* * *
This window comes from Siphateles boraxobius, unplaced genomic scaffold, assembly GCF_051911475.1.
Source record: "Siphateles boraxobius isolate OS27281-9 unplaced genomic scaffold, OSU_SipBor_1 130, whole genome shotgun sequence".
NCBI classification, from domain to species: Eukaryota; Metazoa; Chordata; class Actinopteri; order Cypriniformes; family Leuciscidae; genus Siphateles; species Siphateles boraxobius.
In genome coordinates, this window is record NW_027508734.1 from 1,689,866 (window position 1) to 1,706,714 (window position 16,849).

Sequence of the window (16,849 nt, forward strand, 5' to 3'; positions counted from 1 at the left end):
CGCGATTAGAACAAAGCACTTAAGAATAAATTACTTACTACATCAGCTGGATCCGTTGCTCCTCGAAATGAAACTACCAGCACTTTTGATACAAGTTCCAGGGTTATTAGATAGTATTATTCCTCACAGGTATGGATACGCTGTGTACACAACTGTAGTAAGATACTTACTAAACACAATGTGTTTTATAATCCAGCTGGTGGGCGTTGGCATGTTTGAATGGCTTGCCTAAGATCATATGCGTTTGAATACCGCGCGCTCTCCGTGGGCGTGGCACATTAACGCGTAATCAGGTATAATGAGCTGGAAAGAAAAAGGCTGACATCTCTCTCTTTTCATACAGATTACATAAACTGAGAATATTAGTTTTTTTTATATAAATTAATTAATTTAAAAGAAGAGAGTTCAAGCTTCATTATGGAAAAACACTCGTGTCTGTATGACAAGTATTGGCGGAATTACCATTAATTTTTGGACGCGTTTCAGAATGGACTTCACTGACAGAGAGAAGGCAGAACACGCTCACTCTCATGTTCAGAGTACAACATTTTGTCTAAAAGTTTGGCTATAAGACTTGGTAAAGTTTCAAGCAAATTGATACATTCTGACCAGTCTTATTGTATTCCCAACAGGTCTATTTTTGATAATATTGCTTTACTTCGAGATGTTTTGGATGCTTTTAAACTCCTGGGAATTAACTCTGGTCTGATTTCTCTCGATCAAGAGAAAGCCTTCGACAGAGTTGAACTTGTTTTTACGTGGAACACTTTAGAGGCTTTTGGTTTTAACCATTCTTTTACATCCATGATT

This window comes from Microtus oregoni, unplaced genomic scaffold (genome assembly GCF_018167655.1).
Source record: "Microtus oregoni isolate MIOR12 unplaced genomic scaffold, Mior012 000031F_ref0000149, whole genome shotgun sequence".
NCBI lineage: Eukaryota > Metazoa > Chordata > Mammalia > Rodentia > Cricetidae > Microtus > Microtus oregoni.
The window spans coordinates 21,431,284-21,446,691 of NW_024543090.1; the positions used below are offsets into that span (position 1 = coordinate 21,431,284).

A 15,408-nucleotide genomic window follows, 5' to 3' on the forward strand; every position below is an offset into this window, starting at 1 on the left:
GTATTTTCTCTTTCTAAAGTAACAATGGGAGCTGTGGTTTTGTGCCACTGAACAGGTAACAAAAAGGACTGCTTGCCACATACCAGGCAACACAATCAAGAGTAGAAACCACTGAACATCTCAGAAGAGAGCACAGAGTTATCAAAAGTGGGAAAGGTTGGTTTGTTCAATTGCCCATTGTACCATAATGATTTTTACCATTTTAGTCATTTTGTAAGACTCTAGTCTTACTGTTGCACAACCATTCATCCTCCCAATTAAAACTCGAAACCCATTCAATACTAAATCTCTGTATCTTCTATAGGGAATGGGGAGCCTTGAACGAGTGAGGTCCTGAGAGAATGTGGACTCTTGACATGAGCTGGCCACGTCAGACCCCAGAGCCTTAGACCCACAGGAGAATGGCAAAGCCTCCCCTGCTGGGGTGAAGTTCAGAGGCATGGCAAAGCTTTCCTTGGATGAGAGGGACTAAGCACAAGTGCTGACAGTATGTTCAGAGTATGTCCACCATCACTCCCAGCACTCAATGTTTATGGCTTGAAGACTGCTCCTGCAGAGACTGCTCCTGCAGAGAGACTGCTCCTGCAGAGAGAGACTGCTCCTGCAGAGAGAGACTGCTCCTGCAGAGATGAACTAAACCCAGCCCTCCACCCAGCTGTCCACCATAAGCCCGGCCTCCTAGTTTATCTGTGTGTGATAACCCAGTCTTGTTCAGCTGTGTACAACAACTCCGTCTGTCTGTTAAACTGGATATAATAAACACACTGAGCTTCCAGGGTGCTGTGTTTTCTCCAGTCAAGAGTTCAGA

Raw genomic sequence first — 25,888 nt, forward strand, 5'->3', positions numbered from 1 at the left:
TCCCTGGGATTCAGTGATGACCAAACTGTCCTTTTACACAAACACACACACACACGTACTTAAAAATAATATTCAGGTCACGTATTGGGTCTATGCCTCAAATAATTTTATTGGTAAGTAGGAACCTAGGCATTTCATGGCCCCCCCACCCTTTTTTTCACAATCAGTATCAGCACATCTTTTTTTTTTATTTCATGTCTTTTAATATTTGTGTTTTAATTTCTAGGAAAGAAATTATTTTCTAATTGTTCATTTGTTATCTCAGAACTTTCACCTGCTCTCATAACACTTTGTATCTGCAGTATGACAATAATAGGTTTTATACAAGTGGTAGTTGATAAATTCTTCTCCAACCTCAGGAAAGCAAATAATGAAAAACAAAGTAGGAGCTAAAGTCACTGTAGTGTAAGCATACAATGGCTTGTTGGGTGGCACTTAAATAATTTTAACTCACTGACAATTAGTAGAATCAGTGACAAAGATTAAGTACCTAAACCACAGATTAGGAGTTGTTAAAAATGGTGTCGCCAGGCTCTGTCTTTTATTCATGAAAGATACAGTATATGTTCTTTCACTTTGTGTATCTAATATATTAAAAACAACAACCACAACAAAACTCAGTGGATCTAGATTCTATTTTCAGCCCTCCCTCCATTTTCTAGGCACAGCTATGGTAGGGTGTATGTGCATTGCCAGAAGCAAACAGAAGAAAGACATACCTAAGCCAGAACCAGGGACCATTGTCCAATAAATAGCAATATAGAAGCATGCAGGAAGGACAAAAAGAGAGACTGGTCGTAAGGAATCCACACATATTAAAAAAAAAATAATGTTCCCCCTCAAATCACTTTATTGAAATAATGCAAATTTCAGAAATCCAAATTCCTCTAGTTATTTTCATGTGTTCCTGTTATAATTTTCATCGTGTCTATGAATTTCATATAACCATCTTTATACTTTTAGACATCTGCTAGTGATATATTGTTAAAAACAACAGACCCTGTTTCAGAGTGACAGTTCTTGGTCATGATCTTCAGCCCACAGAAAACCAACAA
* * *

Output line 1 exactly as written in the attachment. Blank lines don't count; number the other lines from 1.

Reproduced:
This window comes from Siphateles boraxobius, unplaced genomic scaffold, assembly GCF_051911475.1.